Saturday, January 02, 2016

My Heart Does Not Get to Choose

Rebecca Dutton
Home After a Stroke
February 24, 2013

I used to think emotions like joy and love are good while emotions like sadness and anger are bad.  Now I believe that how I react to my emotions is what is good or bad.  It is bad when I am so pre-occupied by mental chatter that I let moments of joy fly past me unnoticed.  It is good when I stop what I am doing and take a few seconds to appreciate when I am happy.  It is bad when I rerun upsetting episodes in my head.  It is good when I use anger to propel me towards a solution.

IF I could go back and tell my younger self  to stop rerunning memories that upset me, I doubt it would make any difference.  First, when I was young I had the tremendous energy it takes to sustain emotional drama.  Second, being snubbed recently reminded me of how intense emotions can be.  Emotions can feel so real that they seem unstoppable.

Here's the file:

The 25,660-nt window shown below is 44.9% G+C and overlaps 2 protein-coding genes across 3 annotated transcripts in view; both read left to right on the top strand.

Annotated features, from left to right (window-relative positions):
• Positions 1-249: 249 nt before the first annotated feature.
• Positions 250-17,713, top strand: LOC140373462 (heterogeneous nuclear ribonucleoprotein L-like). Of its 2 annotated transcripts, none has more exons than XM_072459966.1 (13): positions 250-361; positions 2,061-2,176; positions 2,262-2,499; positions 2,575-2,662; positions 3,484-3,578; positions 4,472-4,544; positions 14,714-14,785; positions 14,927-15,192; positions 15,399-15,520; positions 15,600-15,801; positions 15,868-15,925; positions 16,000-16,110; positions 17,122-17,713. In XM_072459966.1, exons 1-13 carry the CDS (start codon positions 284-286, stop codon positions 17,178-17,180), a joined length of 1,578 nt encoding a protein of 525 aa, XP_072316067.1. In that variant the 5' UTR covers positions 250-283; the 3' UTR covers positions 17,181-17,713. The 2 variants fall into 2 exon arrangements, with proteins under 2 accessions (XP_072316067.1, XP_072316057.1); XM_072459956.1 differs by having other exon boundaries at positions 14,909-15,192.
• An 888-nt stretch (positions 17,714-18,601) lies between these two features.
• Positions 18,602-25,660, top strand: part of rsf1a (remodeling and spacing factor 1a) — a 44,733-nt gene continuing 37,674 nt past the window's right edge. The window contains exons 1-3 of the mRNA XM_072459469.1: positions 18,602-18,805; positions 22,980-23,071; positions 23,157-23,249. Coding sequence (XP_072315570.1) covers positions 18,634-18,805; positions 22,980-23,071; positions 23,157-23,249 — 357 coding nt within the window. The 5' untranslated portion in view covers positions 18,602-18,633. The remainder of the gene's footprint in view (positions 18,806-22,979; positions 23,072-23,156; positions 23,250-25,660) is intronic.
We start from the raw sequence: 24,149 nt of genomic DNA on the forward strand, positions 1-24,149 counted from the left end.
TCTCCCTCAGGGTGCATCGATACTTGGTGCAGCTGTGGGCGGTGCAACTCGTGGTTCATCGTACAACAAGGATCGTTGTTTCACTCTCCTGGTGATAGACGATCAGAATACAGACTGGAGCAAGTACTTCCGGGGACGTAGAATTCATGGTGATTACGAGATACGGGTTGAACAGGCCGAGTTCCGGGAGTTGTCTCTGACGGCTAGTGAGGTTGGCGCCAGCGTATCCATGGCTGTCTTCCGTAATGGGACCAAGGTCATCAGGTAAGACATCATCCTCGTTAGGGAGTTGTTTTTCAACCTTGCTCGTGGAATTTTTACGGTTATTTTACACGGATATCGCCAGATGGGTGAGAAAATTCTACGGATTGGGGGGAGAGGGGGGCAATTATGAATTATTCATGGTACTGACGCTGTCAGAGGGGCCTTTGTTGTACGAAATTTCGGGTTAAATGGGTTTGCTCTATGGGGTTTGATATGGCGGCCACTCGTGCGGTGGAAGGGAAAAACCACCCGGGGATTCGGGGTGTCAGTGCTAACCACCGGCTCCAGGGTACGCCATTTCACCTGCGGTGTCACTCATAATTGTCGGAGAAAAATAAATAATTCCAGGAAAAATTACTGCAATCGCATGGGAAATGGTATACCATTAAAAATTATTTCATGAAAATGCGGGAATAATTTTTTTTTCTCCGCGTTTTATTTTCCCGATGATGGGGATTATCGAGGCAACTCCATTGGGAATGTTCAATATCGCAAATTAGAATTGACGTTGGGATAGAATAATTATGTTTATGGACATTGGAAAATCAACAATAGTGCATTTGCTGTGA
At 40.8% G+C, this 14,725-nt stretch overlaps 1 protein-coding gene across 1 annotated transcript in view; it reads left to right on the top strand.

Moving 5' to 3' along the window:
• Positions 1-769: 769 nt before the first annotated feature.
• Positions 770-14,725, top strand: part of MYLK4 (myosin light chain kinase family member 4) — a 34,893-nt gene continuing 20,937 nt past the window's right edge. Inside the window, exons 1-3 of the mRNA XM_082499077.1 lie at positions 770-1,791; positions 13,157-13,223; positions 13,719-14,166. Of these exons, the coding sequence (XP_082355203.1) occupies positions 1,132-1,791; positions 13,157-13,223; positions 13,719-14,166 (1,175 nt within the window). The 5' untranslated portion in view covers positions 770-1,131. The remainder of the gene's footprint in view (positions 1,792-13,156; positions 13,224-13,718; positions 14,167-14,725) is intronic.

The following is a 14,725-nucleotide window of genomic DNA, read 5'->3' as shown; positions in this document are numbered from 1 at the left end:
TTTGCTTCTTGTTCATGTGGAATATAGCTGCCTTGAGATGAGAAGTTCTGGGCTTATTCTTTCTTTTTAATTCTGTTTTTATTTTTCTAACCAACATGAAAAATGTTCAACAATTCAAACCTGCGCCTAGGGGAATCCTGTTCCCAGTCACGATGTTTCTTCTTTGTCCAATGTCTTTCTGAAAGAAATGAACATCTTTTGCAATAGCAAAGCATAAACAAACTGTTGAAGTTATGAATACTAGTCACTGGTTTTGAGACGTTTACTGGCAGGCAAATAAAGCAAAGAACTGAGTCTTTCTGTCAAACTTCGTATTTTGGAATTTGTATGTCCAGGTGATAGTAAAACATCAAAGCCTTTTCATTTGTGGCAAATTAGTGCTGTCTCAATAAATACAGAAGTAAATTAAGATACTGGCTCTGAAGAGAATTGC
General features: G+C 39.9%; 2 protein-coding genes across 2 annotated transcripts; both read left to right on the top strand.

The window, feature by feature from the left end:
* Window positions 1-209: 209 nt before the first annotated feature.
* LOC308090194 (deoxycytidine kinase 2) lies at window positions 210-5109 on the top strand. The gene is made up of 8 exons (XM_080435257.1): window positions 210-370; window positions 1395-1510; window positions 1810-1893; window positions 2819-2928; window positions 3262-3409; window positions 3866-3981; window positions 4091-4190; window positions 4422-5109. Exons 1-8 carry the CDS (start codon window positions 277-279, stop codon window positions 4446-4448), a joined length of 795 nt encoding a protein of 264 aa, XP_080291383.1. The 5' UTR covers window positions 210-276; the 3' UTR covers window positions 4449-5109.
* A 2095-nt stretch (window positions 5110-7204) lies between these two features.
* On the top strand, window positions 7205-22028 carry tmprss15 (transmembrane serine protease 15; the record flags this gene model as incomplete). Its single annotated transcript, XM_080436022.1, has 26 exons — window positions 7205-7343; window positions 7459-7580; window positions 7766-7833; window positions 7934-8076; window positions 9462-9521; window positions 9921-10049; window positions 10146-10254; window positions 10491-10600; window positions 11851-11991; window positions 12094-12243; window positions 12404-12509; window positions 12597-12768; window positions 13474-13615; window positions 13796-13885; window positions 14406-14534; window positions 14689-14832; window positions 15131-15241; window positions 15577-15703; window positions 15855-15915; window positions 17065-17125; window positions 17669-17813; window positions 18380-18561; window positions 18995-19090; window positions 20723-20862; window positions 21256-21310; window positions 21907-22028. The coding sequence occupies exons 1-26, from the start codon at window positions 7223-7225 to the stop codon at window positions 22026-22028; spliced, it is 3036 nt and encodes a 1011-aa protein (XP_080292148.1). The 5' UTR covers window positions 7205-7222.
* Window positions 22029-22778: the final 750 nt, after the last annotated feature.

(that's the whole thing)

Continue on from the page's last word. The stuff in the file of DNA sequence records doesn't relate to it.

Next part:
A stroke took away the energy I need to stay upset for a long time.  I was upset the day I was snubbed.  By the next day -- not so much.  By the third day I remembered that letting this person upset me gives her power.  By the fourth day I remembered I was upset for decades but can no longer remember most of what upset me.  Hence the irritating platitude -- this too shall pass.  My heart does not get to choose which emotions I experience, but I have learned that how I react to those emotions is a conscious choice.  My stroke has both taken away and given.

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